In a speech delivered during a Ramadan fast-breaking dinner in Ankara, Erdogan said he had written to Putin expressing his “regrets” over the incident and reminding the Russian leader of the “potential for regional cooperation.”

“I believe that we will leave behind this current situation which is to the detriment of both countries and rapidly normalize our relations,” Erdogan said. Putin had denounced the downing of the Russian warplane at the Syrian border on Nov. 24 as a “treacherous stab in the back.” Russia rejected the Turkish claim that the plane had violated its airspace, and responded by deploying long-range air defense missiles to its base in Syria, warning that they would destroy any target posing a threat to Russian aircraft.

The plane’s downing came amid a rift between Moscow and Ankara over Syria, where they backed the opposing sides in the conflict. Moscow moved swiftly to ban the sales of package tours to Turkey, which had depended heavily on the Russian tourist flow; banned most of Turkey’s food exports; and introduced restrictions against Turkish construction companies, which had won a sizable niche of the Russian market.

Erdogan, who often has been compared to Putin because of both leaders’ intolerance to dissent and biting criticism of the West, had apparently miscalculated the plane incident’s fallout for the Turkish economy.

The letter comes at a moment when Ankara’s relations with the EU and the U.S. have also been strained over the migrant crisis, human rights issues and other disputes. Turkey’s new prime minister, Binali Yildirim, said recently that Turkey wants to increase the number of its friends and decrease the number of its enemies, and the letter came on the same day that Turkey and Israel released details of a deal to reappoint ambassadors and end six years of acrimony over Israel’s 2010 deadly raid on a Gaza-bound Turkish aid ship.

Lifting the Russian economic penalties was essential for Erdogan, who has found himself under pressure both at home and abroad. Since the incident, Erdogan and his ministers have continuously spoken in favor of normalizing ties with Moscow, but Putin made it clear that he expects a formal apology and compensation.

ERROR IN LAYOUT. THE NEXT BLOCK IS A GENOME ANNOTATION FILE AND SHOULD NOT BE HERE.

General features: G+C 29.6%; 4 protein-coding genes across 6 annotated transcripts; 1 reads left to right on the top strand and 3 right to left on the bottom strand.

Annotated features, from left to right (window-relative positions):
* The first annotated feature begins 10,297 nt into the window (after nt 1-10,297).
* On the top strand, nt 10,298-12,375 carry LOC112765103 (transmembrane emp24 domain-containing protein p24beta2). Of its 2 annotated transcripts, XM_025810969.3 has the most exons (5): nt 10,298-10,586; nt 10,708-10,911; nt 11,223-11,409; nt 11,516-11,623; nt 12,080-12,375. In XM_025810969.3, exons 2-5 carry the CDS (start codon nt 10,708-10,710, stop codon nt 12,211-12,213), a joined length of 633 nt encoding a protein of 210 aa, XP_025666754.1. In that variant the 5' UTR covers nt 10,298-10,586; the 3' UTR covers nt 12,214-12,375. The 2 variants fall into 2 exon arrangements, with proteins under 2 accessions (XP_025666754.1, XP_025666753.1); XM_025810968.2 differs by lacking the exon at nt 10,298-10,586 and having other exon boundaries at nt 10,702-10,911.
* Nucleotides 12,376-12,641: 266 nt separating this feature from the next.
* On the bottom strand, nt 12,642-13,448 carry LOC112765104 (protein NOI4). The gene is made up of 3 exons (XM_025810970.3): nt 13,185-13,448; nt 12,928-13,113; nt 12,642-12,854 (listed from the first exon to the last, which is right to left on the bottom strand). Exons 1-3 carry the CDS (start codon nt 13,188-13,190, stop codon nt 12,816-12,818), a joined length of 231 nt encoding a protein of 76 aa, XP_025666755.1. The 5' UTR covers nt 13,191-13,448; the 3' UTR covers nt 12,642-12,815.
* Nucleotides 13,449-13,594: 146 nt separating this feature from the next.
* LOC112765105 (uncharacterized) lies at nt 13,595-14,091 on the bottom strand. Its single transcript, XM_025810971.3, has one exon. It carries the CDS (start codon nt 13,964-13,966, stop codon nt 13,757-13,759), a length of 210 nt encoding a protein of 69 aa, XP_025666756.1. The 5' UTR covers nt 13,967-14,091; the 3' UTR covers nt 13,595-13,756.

Erdogan has now offered both, according to his letter, excerpts of which were released by the Kremlin. Erdogan’s office also said that the Turkish leader called on Putin to restore traditional friendly relations between Turkey and Russia and work together to address regional crises and jointly combat terrorism.

The Kremlin said that the letter added that the Turkish authorities were conducting a probe against a Turkish ultranationalist militant, Alparslan Celik, who allegedly shot and killed the plane’s pilot as he was descending by parachute. The plane’s co-pilot survived and was rescued, but a Russian marine was killed by militants during the rescue mission near the border.

On Friday, Turkish Foreign Minister Mevlut Cavusoglu is set to visit a ministerial meeting of a grouping of the Black Sea nations hosted by Russia in Sochi, a trip that offers a chance to negotiate a rapprochement.

“We are pleased to announce that Turkey and Russia have agreed to take necessary steps without delay to improve bilateral relations,” Erdogan spokesman Kalin said.

Fraser reported from Ankara, Turkey. Nataliya Vasilyeva in Moscow contributed to this report.